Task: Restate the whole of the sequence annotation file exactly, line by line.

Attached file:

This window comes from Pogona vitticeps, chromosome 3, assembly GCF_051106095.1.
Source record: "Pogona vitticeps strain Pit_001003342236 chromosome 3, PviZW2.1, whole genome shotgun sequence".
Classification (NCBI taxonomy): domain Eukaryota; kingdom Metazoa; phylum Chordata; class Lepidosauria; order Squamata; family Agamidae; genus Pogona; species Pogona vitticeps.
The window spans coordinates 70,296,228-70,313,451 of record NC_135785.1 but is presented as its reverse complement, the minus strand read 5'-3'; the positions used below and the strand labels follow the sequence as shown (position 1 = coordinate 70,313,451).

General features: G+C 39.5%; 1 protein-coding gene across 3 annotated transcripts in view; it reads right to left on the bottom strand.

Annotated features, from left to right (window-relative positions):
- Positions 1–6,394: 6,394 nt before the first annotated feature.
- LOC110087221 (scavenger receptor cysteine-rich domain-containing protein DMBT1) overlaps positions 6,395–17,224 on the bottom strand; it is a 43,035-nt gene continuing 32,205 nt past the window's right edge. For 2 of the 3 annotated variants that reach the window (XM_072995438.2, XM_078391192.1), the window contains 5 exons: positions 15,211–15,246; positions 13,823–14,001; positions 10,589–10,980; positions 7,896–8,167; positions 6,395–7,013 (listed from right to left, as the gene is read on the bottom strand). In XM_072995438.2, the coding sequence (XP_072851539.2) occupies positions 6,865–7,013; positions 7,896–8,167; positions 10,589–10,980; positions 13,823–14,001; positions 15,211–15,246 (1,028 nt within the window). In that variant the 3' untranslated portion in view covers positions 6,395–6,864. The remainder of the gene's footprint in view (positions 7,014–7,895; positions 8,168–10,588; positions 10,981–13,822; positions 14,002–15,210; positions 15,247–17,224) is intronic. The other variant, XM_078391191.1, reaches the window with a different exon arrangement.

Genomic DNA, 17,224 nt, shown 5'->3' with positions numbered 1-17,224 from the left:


This window comes from Pogona vitticeps, chromosome 3, assembly GCF_051106095.1.
Source record: "Pogona vitticeps strain Pit_001003342236 chromosome 3, PviZW2.1, whole genome shotgun sequence".
Classification (NCBI taxonomy): domain Eukaryota; kingdom Metazoa; phylum Chordata; class Lepidosauria; order Squamata; family Agamidae; genus Pogona; species Pogona vitticeps.
The window spans coordinates 70,296,228-70,313,451 of record NC_135785.1 but is presented as its reverse complement, the minus strand read 5'-3'; the positions used below and the strand labels follow the sequence as shown (position 1 = coordinate 70,313,451).

General features: G+C 39.5%; 1 protein-coding gene across 3 annotated transcripts in view; it reads right to left on the bottom strand.

Annotated features, from left to right (window-relative positions):
- Positions 1–6,394: 6,394 nt before the first annotated feature.
- LOC110087221 (scavenger receptor cysteine-rich domain-containing protein DMBT1) overlaps positions 6,395–17,224 on the bottom strand; it is a 43,035-nt gene continuing 32,205 nt past the window's right edge. For 2 of the 3 annotated variants that reach the window (XM_072995438.2, XM_078391192.1), the window contains 5 exons: positions 15,211–15,246; positions 13,823–14,001; positions 10,589–10,980; positions 7,896–8,167; positions 6,395–7,013 (listed from right to left, as the gene is read on the bottom strand). In XM_072995438.2, the coding sequence (XP_072851539.2) occupies positions 6,865–7,013; positions 7,896–8,167; positions 10,589–10,980; positions 13,823–14,001; positions 15,211–15,246 (1,028 nt within the window). In that variant the 3' untranslated portion in view covers positions 6,395–6,864. The remainder of the gene's footprint in view (positions 7,014–7,895; positions 8,168–10,588; positions 10,981–13,822; positions 14,002–15,210; positions 15,247–17,224) is intronic. The other variant, XM_078391191.1, reaches the window with a different exon arrangement.

Genomic DNA, 17,224 nt, shown 5'->3' with positions numbered 1-17,224 from the left: